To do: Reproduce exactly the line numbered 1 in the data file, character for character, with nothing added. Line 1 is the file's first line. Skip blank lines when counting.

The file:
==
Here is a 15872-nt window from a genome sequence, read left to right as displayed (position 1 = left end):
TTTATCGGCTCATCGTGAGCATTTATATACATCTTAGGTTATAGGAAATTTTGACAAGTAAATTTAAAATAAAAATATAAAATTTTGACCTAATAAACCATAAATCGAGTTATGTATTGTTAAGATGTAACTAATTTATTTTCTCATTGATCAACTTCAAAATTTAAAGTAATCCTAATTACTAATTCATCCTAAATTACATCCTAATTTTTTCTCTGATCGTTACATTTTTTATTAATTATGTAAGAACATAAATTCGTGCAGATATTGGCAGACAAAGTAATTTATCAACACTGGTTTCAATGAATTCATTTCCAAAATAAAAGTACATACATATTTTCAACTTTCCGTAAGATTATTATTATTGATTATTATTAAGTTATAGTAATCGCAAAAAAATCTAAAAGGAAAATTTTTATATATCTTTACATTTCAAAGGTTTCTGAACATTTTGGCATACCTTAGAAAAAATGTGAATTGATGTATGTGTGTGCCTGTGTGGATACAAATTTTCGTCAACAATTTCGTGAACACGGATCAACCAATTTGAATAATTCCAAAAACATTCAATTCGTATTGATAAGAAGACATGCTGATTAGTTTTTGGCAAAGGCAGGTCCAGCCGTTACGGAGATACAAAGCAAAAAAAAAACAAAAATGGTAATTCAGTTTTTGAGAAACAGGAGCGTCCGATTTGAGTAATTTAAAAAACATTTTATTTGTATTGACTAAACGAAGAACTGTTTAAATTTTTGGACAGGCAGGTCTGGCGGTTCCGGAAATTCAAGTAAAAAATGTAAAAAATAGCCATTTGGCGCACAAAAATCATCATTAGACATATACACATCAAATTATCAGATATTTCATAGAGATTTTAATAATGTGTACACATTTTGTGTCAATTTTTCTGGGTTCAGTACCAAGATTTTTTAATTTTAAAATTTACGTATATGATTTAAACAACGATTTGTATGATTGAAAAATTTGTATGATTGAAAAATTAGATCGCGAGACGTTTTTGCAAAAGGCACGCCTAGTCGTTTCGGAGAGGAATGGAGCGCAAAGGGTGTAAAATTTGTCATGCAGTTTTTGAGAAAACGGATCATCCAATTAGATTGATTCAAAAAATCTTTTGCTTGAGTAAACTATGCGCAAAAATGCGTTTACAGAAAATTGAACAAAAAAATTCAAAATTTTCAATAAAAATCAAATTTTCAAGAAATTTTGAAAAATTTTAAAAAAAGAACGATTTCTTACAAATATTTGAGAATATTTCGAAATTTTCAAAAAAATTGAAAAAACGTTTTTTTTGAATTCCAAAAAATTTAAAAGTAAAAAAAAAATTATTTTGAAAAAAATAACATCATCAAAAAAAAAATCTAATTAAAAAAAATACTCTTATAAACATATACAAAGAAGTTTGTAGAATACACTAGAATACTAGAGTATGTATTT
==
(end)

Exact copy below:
Here is a 15872-nt window from a genome sequence, read left to right as displayed (position 1 = left end):